Improving the student experience at UCL: 4 of the best initiatives this year
15 July 2016
Students and staff have devised ingenious ways to make studying at UCL even better this academic year.
1. Mindfulness app
Joseph Barnby, who is studying for an MSc in Clinical Mental Health, has created a prototype for a mindfulness app to help UCL students through their exams, coursework and, in the case of medical students, exposure to death and illness. Joseph and a student colleague, Robert Ribanszki, tested it out on 20-25 students in two focus groups. He contacted Amali Lokugamage, from the UCL Medical School, who then devised a new version with Catherine McAteer, Head of UCL Student Psychological Services.
Joseph used the UCL ChangeMakers scheme to get funds to develop his idea. UCL ChangeMakers enables students and staff to make changes to UCL for the benefit of everyone. The initiative involves teams of students and staff working together to investigate an issue and make improvements. Joseph wants his app to eventually be free to all UCL students. "University is a great time, but it can also be an anxious time because you are thinking about what you might want to do afterwards and exams and coursework can be stressful," Joseph says. "Mindfulness is an accessible and non-judgemental way of dealing with stress."
2. New legal clinic
From January to March this year, Law undergraduates and LLM students (Master of Laws) could volunteer to give legal advice at a new UCL Legal Clinic. The clinic was open to the patients of a Newham GP practice and the students volunteered for three hours every week for four weeks. Some 30 students took part, and many gave advice, under guidance, to clients.
The initiative has been so successful that Shiva Riahi, Manager and Research Associate of the UCL Centre for Access to Justice, hopes to allow clients from other GP practices to use the clinic too. Ayesha Malik, an LLM student specialising in international law, was a general adviser at the legal clinic, helping clients with housing and welfare issues navigate the law. "I had the opportunity to interact directly with clients, ask them questions and, after discussing with the supervising lawyer, deliver the advice," Ayesha says.
"It was a rewarding and enriching experience and I had the chance to hone my research skills in areas of law (particularly housing) on which I had scant knowledge. I think I benefited most of all from the supervising lawyer who had 20-30 years of experience in housing law and was very willing for us to take the lead in giving advice and asking questions after she had explained the legal issues. It was really great to see how empowered the clients were after having their issues listened to and being told what they could do about it."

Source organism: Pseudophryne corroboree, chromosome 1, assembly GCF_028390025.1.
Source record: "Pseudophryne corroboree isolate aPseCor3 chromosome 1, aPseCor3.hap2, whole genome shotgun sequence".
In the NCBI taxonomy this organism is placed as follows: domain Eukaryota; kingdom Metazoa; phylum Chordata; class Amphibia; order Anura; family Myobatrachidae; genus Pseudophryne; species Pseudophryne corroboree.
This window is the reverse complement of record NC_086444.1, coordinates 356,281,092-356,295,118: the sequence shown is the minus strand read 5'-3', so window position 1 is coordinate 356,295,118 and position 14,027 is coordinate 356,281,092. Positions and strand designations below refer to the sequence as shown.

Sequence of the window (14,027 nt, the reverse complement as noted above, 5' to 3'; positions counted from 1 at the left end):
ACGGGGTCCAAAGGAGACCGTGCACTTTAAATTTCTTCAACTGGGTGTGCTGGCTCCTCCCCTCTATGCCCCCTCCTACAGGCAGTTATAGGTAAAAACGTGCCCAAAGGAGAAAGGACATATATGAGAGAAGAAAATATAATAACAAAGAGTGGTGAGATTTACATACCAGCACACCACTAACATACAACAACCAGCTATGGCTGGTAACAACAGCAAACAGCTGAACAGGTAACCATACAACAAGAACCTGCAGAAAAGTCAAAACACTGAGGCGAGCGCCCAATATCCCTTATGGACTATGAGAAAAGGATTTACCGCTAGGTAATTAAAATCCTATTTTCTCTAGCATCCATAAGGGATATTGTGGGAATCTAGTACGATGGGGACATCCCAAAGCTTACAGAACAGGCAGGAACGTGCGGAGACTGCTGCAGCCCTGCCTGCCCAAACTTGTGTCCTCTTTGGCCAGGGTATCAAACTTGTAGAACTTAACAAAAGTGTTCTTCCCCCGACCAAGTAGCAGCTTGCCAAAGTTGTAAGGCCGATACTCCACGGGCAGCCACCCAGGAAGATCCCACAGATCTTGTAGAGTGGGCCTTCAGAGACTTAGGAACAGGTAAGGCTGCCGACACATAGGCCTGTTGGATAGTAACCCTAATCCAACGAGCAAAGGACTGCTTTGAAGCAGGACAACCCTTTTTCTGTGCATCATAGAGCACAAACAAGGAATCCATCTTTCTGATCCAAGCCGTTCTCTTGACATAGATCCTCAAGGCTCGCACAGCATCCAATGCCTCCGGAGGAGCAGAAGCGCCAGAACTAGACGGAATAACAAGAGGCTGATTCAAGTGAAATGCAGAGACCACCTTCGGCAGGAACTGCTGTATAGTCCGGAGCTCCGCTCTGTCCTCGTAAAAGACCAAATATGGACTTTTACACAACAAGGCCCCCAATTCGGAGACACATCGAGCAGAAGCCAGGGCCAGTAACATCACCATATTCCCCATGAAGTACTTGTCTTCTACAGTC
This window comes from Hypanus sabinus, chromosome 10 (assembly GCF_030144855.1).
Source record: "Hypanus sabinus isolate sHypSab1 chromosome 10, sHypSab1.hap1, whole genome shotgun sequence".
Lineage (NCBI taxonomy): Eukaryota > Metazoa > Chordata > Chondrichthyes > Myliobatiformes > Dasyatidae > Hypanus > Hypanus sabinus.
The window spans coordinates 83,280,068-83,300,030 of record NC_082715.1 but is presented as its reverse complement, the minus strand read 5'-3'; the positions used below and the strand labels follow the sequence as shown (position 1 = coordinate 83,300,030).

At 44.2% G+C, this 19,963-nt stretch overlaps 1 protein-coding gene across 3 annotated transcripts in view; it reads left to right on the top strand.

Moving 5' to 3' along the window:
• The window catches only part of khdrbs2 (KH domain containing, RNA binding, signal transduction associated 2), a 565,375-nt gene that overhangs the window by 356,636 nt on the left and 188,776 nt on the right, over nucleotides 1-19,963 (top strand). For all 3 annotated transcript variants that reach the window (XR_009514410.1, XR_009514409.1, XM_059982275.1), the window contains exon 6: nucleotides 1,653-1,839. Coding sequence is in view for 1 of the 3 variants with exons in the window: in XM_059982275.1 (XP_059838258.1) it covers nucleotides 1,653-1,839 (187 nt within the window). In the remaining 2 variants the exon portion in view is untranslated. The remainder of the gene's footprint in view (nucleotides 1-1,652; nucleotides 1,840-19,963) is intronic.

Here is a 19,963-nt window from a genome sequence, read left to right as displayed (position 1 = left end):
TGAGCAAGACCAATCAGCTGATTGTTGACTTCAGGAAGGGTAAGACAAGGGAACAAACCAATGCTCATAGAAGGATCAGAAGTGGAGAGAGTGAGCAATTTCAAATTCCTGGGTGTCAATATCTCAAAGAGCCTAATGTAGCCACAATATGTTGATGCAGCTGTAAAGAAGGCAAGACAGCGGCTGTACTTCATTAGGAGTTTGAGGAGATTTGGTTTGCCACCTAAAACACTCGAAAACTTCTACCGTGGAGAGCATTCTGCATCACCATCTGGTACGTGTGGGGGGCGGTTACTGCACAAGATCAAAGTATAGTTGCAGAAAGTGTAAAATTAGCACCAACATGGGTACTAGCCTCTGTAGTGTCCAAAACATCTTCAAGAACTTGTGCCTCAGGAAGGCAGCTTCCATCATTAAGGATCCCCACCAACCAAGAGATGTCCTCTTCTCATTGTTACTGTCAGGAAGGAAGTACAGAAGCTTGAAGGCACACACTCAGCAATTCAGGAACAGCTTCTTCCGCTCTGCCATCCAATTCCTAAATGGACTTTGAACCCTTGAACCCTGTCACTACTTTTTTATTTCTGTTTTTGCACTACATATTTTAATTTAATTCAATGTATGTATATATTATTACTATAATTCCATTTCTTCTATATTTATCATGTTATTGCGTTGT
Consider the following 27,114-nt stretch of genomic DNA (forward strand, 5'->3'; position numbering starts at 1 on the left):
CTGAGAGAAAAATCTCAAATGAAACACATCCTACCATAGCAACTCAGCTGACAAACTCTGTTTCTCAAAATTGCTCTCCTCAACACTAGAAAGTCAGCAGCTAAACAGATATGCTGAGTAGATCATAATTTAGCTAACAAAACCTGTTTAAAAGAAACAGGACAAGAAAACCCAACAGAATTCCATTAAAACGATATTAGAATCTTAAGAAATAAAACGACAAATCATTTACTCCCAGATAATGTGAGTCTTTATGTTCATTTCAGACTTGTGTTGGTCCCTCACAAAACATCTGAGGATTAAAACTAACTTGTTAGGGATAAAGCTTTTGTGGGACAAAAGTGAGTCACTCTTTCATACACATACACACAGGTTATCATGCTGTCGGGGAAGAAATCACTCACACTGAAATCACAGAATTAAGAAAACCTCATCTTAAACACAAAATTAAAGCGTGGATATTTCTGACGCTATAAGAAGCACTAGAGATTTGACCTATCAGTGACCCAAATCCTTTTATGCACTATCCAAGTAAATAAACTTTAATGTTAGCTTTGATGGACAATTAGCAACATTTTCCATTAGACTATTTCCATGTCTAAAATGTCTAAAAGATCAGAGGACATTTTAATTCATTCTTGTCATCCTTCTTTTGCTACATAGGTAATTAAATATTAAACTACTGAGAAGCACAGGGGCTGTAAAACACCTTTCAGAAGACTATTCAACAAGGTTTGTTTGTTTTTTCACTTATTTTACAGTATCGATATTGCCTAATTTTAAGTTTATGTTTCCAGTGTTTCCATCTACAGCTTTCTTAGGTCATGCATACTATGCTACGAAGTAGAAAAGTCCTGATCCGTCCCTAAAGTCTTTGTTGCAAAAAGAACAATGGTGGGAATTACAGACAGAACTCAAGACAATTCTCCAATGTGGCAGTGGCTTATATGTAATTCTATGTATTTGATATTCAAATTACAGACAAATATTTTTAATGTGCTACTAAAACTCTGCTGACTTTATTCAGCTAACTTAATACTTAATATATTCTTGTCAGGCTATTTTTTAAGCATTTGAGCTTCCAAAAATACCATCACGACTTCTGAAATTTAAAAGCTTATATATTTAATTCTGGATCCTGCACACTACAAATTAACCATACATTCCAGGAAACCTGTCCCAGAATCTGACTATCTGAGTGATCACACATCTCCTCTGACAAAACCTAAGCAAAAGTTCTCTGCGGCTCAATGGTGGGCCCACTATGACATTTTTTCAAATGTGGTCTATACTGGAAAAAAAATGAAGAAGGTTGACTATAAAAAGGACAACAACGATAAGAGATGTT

3. Mystery Specimens
Each year, third and fourth year students from UCL Biosciences are given a mystery object from the UCL Grant Museum and told nothing about it. It might be a skull or one scute of a turtle's shell.
Over the course of a term, the students, who are sometimes joined by students from Geography, Anthropology and Human Sciences, are asked to identify the specimen as closely as possible to species level. They are then asked to write about their object's taxonomic group, its interesting features and its evolutionary history in the form of a journal article.
This year, students also gave a 10-minute presentation on their specimen to visitors at the museum and wrote the object's museum label. Elizabeth Pursey, who is studying for an MSci in Biological Sciences, was given what she later discovered was the skull of a giant golden mole that lives on the Eastern Cape.
"Within weeks I had gone from not even knowing it existed to being the giant golden mole's biggest fan," Elizabeth wrote in a blog. "My friends were sick of hearing about the mole, while I was still working out how it could be 'giant' from the 4cm skull I was given (it's much larger than the other golden moles, which are really tiny). When I started to read more about it, I found out how truly weird and amazing this species is."
4. Trialling the My Feedback report at UCL
A new feedback tool, developed by UCL's Digital
Education team, allows you for the first time to see many of your marks and
feedback on one page. At the moment, you can only see your feedback when you
click on individual assessments within courses on Moodle.
The tool, which
worked well when engineering sciences students tested it this year, gives a bar
graph of a student's performance over time and provides information about their
grades and the marking scale for each assessment.
The tool is expected to be
released to all staff and students at UCL for the new 2016/17 academic year. Dr
Fiona Strawbridge, Head of Digital Education at UCL, says that while other
institutions are developing similar tools, UCL is "at the forefront"
in this development work in Moodle.
Do you know someone in your department or faculty who teaches in an innovative way? Let us know so that we can tell students and staff about them: email@example.com.
Office of the Vice-Provost (Education and Student Affairs)